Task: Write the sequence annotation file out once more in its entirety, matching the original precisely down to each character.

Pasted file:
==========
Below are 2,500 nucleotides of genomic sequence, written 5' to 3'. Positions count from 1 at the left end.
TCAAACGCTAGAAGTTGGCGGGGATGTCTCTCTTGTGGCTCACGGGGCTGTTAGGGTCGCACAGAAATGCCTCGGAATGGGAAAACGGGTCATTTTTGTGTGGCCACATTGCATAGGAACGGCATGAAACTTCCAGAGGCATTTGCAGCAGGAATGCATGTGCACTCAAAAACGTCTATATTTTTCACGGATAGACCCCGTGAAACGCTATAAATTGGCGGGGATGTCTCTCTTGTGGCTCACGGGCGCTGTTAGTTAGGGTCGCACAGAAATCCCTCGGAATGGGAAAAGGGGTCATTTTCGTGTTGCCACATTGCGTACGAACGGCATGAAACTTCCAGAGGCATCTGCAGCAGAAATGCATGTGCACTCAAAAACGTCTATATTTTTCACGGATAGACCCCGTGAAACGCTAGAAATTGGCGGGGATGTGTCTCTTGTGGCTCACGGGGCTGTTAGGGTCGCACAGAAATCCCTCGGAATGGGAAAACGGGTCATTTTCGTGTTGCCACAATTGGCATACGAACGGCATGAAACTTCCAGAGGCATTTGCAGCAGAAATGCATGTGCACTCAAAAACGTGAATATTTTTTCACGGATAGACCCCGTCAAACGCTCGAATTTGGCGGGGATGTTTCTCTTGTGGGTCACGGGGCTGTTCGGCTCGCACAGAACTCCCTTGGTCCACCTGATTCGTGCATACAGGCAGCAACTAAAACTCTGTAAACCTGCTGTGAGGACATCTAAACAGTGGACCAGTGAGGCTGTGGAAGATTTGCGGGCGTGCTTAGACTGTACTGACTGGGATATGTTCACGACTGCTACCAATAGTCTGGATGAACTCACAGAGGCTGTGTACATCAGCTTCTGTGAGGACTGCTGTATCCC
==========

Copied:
Below are 2,500 nucleotides of genomic sequence, written 5' to 3'. Positions count from 1 at the left end.
TCAAACGCTAGAAGTTGGCGGGGATGTCTCTCTTGTGGCTCACGGGGCTGTTAGGGTCGCACAGAAATGCCTCGGAATGGGAAAACGGGTCATTTTTGTGTGGCCACATTGCATAGGAACGGCATGAAACTTCCAGAGGCATTTGCAGCAGGAATGCATGTGCACTCAAAAACGTCTATATTTTTCACGGATAGACCCCGTGAAACGCTATAAATTGGCGGGGATGTCTCTCTTGTGGCTCACGGGCGCTGTTAGTTAGGGTCGCACAGAAATCCCTCGGAATGGGAAAAGGGGTCATTTTCGTGTTGCCACATTGCGTACGAACGGCATGAAACTTCCAGAGGCATCTGCAGCAGAAATGCATGTGCACTCAAAAACGTCTATATTTTTCACGGATAGACCCCGTGAAACGCTAGAAATTGGCGGGGATGTGTCTCTTGTGGCTCACGGGGCTGTTAGGGTCGCACAGAAATCCCTCGGAATGGGAAAACGGGTCATTTTCGTGTTGCCACAATTGGCATACGAACGGCATGAAACTTCCAGAGGCATTTGCAGCAGAAATGCATGTGCACTCAAAAACGTGAATATTTTTTCACGGATAGACCCCGTCAAACGCTCGAATTTGGCGGGGATGTTTCTCTTGTGGGTCACGGGGCTGTTCGGCTCGCACAGAACTCCCTTGGTCCACCTGATTCGTGCATACAGGCAGCAACTAAAACTCTGTAAACCTGCTGTGAGGACATCTAAACAGTGGACCAGTGAGGCTGTGGAAGATTTGCGGGCGTGCTTAGACTGTACTGACTGGGATATGTTCACGACTGCTACCAATAGTCTGGATGAACTCACAGAGGCTGTGTACATCAGCTTCTGTGAGGACTGCTGTATCCC